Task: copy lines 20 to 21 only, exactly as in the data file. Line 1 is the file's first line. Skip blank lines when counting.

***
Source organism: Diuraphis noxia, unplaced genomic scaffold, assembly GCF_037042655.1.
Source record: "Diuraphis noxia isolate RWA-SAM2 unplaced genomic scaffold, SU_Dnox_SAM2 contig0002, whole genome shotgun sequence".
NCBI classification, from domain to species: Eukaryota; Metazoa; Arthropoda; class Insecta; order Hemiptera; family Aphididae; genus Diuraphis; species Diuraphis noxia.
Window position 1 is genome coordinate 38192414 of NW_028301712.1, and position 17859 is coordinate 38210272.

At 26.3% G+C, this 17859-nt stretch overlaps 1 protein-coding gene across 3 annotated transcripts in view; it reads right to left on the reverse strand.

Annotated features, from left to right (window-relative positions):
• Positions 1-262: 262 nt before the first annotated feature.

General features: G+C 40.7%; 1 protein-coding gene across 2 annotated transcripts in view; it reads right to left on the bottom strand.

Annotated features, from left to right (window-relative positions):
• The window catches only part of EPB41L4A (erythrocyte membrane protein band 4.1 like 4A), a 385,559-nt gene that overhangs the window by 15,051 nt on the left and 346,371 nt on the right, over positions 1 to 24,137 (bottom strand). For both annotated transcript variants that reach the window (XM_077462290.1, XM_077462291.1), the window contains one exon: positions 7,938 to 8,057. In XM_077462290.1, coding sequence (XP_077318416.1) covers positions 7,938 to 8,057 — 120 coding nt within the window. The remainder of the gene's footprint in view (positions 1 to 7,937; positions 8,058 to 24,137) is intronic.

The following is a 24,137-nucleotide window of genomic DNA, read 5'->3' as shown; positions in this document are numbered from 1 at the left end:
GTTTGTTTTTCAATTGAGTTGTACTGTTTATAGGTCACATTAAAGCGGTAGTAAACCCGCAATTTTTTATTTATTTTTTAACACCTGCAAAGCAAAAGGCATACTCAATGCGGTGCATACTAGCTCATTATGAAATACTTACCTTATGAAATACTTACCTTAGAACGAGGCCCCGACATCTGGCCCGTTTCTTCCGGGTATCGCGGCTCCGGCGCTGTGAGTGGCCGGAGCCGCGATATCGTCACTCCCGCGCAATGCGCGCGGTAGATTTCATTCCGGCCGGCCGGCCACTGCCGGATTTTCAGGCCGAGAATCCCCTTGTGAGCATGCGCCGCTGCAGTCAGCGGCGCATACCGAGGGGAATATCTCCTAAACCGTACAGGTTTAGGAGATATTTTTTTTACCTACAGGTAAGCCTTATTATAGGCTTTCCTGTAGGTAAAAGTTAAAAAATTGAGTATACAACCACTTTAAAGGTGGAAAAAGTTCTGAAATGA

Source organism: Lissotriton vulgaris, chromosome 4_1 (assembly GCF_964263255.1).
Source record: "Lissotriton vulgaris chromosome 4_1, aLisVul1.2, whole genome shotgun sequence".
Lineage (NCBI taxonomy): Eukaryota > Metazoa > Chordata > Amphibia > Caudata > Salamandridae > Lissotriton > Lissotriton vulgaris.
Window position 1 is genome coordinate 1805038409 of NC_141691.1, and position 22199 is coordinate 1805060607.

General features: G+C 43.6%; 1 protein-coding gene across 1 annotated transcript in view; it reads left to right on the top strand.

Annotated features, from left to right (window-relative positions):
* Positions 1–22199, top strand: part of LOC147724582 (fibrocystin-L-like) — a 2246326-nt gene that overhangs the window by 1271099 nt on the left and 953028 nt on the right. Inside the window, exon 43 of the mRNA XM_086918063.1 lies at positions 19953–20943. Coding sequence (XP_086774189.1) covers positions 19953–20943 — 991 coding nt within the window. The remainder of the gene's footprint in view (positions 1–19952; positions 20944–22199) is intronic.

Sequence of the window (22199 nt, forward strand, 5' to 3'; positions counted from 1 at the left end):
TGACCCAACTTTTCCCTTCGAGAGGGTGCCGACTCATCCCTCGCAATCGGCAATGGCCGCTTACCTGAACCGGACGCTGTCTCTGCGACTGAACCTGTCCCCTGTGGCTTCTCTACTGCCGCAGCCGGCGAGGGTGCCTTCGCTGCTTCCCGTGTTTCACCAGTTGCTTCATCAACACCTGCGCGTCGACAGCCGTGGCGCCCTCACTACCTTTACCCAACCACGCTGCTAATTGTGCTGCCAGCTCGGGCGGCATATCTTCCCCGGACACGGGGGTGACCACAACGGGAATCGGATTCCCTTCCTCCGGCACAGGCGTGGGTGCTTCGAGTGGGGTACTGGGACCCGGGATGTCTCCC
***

Sequence of the window (22199 nt, forward strand, 5' to 3'; positions counted from 1 at the left end):
TGACCCAACTTTTCCCTTCGAGAGGGTGCCGACTCATCCCTCGCAATCGGCAATGGCCGCTTACCTGAACCGGACGCTGTCTCTGCGACTGAACCTGTCCCCTGTGGCTTCTCTACTGCCGCAGCCGGCGAGGGTGCCTTCGCTGCTTCCCGTGTTTCACCAGTTGCTTCATCAACACCTGCGCGTCGACAGCCGTGGCGCCCTCACTACCTTTACCCAACCACGCTGCTAATTGTGCTGCCAGCTCGGGCGGCATATCTTCCCCGGACACGGGGGTGACCACAACGGGAATCGGATTCCCTTCCTCCGGCACAGGCGTGGGTGCTTCGAGTGGGGTACTGGGACCCGGGATGTCTCCC